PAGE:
The Hungarian revolution, aa such, was not predictable. The Initial uprising was spontaneous, and tha regis*'s issaedlateto coenmromles, snd then Its desperate beats to capitulate, canehock to practically everybody, on both aldea. The revolution was preceded, however,asherve leprae ate whichavorable eliaete for spontaneity snd prepared the way for the eollapss of the regime. These developments were visible (snd obssrved) at the tine. They were: he gradual dls-appearance of effective reatrietlons on the expression ofand communication* among thehe subsequent discovery by the dissidents of their own determination end strength end the concomitant realisation that change was not only desirable but alsohe uncertainty, ignorance, and cellousnsas of the CPSUj (U) tha related confusionungarian party torn between factions andoherent program;he dls or sanitation end demonon of the partyhole which attended all of th* above.

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There la, aa far aa we know, no organised group in Baatarn Europe which is now aerioualynvolution. But again, if it la going to happen, it will be spontaneous and thus no more predictable than Many of the clrcuDartaacea Hated above exist today In Czachoalovakia and others seen ready to make their appearance. This la not the case in Poland, but the potential for mindless violence In Weresw la probably greater than In Prague. Hungary has reaalaed eMa,ajor increase in Intellectual ferment there la probably inevitable, and tale. In turn, could sorely tax the patience and the resources of the Kadsr regime. Par to the south, Bulgaria too has been quiet; neither the party nor the army (which Is politically potent) is completely laumne to movements elsewhere, and the people are not above venting their displeasureepreaalve regimeackward standard of life.

Finally, even tba little world of Walter Ulbricht could ba shaken by unsettling developments In Eastern Europe, especially in Poland and Czechoslovakia. There are already signs that Penkow is greatly disturbed by events in Czechoslovakia, largely perhaps because of what they smy portend for Ctecb-veat German relations but surely also because It is aware that they areontagious character. Eaat Germany bad its own share of "revisionists"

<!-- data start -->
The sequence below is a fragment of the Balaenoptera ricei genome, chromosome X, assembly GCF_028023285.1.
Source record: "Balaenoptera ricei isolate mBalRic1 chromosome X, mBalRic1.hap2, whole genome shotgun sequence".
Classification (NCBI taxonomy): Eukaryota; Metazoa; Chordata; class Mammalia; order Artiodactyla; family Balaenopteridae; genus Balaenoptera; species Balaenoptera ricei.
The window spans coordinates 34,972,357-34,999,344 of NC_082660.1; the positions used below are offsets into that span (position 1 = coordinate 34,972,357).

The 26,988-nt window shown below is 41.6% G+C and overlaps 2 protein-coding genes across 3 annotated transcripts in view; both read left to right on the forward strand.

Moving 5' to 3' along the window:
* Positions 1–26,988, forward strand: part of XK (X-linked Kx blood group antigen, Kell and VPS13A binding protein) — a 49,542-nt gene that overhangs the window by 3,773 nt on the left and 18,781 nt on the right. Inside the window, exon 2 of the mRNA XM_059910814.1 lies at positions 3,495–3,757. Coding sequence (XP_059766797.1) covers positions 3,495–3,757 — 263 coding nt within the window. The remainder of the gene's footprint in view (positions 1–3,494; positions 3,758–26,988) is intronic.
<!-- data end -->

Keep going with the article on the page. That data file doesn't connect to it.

Schirdevan, etc.)Its own brand of trouble with the Sovieta. And if, la Bast Germany, tba Soviets bar* the wherewithal to contain or control events, they also occupy sn especially conspicuous snd seneltire position, there and in Berlin ss veil.

27. We can, and do, estimate, of course, that tba odds ere against explosions In Eastern Europe this rear. People with gun* are still stronger than people without. An explosion, furtheraore, would probably have tragic consequences and few East European* are anxious to provoke the re-entry of Soviet force*. More likely than explosions, In, for example, Poland, are less dramaticdifficulties: sporadic rioting, intellectual protest,repressions, seas changes st the top,iminution (butreakdown) of party authority. More likely la Chechoslovakia la non-violent political turmoil attended by impressive progress toward limited goals of deaoeratl ration.

26. Eventually, in the best of all plausible worlds, Eastern Europe will have avoided Soviet intervention and be well on the wayew snd tore premising future. laountry such a* Csechoslovakla nowhance, fully recognised in Prague, to set itselfath denied to it in the pest,eaningful

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degree of liberty et hose end sovereignty Abroad andlace ofown In Europe, sonewbere between Eaet and beat. The USSR will surely at tines seek to curb and coots in. It nay resort to econonlc sanctions, bluster and threat, political But the iaatruaeata of Soviet influence in Eastern Europe are not what they once were and are unlikely In the long tern to be effective. Unleaa it la willing to use military force, the USSR, sooner or later, will probably have little choice but to accomodate itself to ebonf great significance in Eastern Europe.

FOR TBE BOARD OF HATICflAL ESTIMATES:

Chalnaaa